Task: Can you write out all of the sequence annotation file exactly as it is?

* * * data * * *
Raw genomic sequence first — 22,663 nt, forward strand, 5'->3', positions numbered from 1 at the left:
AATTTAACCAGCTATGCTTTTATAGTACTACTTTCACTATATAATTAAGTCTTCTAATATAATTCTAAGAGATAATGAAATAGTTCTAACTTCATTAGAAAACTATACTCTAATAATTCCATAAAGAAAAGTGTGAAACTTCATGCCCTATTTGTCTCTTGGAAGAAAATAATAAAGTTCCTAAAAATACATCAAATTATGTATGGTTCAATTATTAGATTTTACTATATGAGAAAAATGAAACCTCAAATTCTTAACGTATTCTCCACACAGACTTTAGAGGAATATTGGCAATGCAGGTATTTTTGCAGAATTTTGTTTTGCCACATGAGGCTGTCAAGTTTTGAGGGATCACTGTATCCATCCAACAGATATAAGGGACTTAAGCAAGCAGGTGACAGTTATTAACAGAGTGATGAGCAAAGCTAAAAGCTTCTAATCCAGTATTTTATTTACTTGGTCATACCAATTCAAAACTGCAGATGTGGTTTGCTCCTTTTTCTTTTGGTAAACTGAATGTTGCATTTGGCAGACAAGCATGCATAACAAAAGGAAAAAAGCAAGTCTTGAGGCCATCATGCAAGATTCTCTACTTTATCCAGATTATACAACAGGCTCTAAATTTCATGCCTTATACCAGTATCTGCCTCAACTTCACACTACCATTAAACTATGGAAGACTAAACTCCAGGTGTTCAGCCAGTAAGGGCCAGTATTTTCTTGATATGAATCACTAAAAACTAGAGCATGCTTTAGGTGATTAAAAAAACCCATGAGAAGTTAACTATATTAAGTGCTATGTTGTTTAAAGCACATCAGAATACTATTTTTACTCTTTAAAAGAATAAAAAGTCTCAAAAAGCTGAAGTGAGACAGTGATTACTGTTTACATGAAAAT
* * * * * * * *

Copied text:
Raw genomic sequence first — 22,663 nt, forward strand, 5'->3', positions numbered from 1 at the left:
AATTTAACCAGCTATGCTTTTATAGTACTACTTTCACTATATAATTAAGTCTTCTAATATAATTCTAAGAGATAATGAAATAGTTCTAACTTCATTAGAAAACTATACTCTAATAATTCCATAAAGAAAAGTGTGAAACTTCATGCCCTATTTGTCTCTTGGAAGAAAATAATAAAGTTCCTAAAAATACATCAAATTATGTATGGTTCAATTATTAGATTTTACTATATGAGAAAAATGAAACCTCAAATTCTTAACGTATTCTCCACACAGACTTTAGAGGAATATTGGCAATGCAGGTATTTTTGCAGAATTTTGTTTTGCCACATGAGGCTGTCAAGTTTTGAGGGATCACTGTATCCATCCAACAGATATAAGGGACTTAAGCAAGCAGGTGACAGTTATTAACAGAGTGATGAGCAAAGCTAAAAGCTTCTAATCCAGTATTTTATTTACTTGGTCATACCAATTCAAAACTGCAGATGTGGTTTGCTCCTTTTTCTTTTGGTAAACTGAATGTTGCATTTGGCAGACAAGCATGCATAACAAAAGGAAAAAAGCAAGTCTTGAGGCCATCATGCAAGATTCTCTACTTTATCCAGATTATACAACAGGCTCTAAATTTCATGCCTTATACCAGTATCTGCCTCAACTTCACACTACCATTAAACTATGGAAGACTAAACTCCAGGTGTTCAGCCAGTAAGGGCCAGTATTTTCTTGATATGAATCACTAAAAACTAGAGCATGCTTTAGGTGATTAAAAAAACCCATGAGAAGTTAACTATATTAAGTGCTATGTTGTTTAAAGCACATCAGAATACTATTTTTACTCTTTAAAAGAATAAAAAGTCTCAAAAAGCTGAAGTGAGACAGTGATTACTGTTTACATGAAAAT